First step (before your roast is done) is to whip up the very simple batter and chill for an hour at least.  They puff up better when a cold batter is poured into a sizzling hot pan. After removing your roast from the oven, let it rest on a carving board or plate, covered with foil.  Pour the meat drippings into a glass measuring cup.  Drop in some ice cubes if you like, and while the fat is separating, put your aebleskiver pan into the oven, heated up to 450F.  Now, remove the pan and pour some of the separated beef fat (a tablespoon or less) into each well.  Heat this fat to smoking on a top burner or in the oven.  Immediately fill them almost to the tops with cold batter and replace pan in the oven for about 20 minutes, or until puffed and golden brown.

I received the new Gourmet Today cookbook, edited by Ruth Reichl, for Christmas, from my wonderful daughter.  Thank you Sunny!  The recipe is from that lovely, and gnormous tome.

Yorkshire Pudding Recipe  

Serves 8
1 1/2 cups all-purpose Flour
1 1/4 teaspoons salt
3 large eggs
1 ½ cups whole milk
3 tablespoons unsalted butter, cut into pieces  –  or you can use the more traditional fat drippings from your  roast, which is what I did.

Combine flour, salt, eggs and milk in a blender and blend (or just use a wire whisk in a bowl), scraping down sides occasionally, until just smooth.  Really, why dirty up an extra appliance if it's not necessary?  You can do it in a glass measuring bowl, which fits better in the refrigerator as well.  Refrigerate batter, covered, for at least 30 minutes (til cold).

Heat the fat in your cooking pan until spitting hot. Can be one large tin square, rectangular, round or, of course, the aeblskiver pan. When the fat is smoking hot, pour in the batter almost to the tops. Cook at 450F, 230C or gas mark 8. Large tins for about 30 minutes, small aebleskiver or muffin tins, 15 – 20 minutes,

or until puddings are puffed and center is golden brown.

I cut the recipe in half (which I shouldn't have done) and it made 10 muffin sized puffs.  As  mentioned above, we could have easily eaten more.


Recipes to Rival: Olive Straws

Here is a recipe for which you do not need an aebleskiver pan. Guaranteed.  My "series" on uses for that pan will continue later.  Our challenge this month for Recipes to Rival was Olive Straws, one of three choices we had, actually, and they looked so cute and tasty I couldn't resist.   As an added bonus, you can watch Martha and Michel Roux make these little appetizers (Pupus if you're being Hawaiian).  They seemed to be having a good time with them, and Martha's demonstration can be found here: http://www.marthastewart.com/recipe/olive-straws.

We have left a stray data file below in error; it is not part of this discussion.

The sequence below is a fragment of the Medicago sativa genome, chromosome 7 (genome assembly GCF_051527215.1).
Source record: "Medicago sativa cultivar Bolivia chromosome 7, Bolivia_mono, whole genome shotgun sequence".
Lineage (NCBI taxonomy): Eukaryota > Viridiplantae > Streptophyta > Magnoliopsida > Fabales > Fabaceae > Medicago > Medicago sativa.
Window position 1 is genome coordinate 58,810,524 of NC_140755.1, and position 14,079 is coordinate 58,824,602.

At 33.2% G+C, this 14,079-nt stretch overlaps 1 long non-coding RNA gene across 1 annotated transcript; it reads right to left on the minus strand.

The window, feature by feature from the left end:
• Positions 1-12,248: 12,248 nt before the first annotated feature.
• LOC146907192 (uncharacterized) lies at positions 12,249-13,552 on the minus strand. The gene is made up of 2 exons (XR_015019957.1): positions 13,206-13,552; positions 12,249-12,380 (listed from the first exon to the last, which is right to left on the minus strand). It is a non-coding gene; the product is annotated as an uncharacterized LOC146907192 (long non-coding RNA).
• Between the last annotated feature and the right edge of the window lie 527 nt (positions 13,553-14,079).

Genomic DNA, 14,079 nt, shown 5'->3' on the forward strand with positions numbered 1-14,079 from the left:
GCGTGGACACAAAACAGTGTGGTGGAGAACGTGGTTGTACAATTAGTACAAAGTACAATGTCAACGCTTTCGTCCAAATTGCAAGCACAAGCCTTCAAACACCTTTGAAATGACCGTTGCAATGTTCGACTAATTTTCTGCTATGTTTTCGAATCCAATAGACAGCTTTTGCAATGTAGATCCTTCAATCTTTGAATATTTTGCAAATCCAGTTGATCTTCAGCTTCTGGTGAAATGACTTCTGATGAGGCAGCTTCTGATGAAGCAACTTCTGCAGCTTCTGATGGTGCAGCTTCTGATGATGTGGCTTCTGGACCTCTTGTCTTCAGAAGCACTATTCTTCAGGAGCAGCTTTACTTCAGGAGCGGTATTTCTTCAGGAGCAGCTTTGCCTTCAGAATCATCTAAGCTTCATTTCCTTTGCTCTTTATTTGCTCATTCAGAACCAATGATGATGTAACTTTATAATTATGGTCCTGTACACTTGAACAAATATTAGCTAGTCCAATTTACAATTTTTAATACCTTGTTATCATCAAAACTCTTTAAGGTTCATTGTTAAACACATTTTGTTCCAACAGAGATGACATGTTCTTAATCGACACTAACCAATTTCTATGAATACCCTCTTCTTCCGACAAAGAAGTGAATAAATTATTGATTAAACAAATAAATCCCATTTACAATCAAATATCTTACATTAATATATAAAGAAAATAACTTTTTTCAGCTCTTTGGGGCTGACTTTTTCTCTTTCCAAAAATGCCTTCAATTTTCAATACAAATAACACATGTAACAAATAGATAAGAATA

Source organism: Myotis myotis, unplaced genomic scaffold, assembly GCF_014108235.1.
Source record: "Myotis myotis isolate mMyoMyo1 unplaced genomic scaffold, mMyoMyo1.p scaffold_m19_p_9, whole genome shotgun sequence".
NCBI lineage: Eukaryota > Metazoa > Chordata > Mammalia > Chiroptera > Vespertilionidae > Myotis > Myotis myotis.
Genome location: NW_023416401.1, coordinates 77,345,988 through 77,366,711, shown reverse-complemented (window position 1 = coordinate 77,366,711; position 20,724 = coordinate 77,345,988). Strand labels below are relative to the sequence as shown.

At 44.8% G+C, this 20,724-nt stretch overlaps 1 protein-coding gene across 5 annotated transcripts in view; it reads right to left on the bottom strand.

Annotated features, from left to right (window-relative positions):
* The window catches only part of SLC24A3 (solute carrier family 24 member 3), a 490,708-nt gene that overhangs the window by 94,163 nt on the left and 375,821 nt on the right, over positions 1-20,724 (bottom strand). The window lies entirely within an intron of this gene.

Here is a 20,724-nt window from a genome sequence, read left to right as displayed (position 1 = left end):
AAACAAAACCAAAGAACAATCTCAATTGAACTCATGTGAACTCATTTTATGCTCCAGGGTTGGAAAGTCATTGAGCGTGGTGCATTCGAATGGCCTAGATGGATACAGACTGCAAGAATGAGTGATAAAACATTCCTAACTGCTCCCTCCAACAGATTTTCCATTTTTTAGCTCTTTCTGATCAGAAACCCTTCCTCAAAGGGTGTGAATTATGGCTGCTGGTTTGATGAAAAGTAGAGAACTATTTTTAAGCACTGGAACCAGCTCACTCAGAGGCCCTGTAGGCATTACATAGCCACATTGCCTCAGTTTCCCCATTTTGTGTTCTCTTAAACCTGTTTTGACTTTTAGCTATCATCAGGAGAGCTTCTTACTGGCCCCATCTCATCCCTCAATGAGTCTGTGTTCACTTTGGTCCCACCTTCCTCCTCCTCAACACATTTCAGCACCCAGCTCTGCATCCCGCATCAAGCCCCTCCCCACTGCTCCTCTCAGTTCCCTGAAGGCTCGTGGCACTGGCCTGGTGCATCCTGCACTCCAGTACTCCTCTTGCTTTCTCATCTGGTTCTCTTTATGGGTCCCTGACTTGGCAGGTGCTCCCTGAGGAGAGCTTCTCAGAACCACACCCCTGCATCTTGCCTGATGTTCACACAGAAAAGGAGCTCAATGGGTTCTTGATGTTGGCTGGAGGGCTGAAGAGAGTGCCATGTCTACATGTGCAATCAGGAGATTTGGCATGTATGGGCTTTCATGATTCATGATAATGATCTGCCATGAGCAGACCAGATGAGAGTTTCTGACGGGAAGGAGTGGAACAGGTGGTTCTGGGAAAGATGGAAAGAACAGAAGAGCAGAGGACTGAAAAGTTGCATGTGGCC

Hosting RTR this time is Lori of Lori's Lipsmacking Goodness.  I enlisted my granddaughter, Kealani, as sous chef on this project, as it is always more fun cooking with her.

 Olive Straws

* All-purpose flour, for work surface
* 13 ounces Puff Pastry
* 15 large green pimento stuffed olives, about 1 1/4 inches long
* 1 medium egg yolk
* 1 tablespoon milk

1. On a lightly floured work surface, roll out puff pastry to a 12 1/2-by-6-inch rectangle, about 1/8-inch thick. Using a large sharp knife, cut the rectangle into a 5 1/2-by-6-inch rectangle and a 7-by-6-inch rectangle. Place both rectangles on a baking sheet and transfer to refrigerator; let chill 20 minutes.
2. Place the 5 1/2-by-6-inch rectangle on a baking sheet. Place 5 olives, end-to-end, in a straight line along the short side of the rectangle, leaving about a 5/8-inch border. Repeat process two more times to make three lines of olives.
3. In a small bowl, whisk together egg yolk and milk. Brush egg mixture on all exposed spaces between olives. Cover with the 7-by-6-inch rectangle of puff pastry, pressing the whole surface of the dough between the olives firmly with your fingertips. Transfer to refrigerator; let chill 20 minutes.

  4. Preheat oven to 425 degrees. Using a very sharp knife, trim edges of dough; cut crosswise into 1/4-inch-wide straws. Lay flat-side down on a baking sheet. Transfer to oven and bake until pastry is golden and crisp, 5 to 6 minutes. Transfer straws to a wire rack to cool slightly. Serve warm

Well, they don't look like Martha's.  The mistakes we made or things we would do differently, were as follows  (even after watching the video several times, we evidently didn't pay enough attention to directions):
 1. Drain the olives better
 2. Freeze and refrigerate longer - til very firm.
 3. Lie the straws flat on pan rather than upright.
 4. Have the oven hotter.

But, and this is the good news, they tasted delicious, crispy and olive tangy.  Perfect with a glass of white wine.  Since I have another sheet of that puff pastry, we will definitely be making these again soon.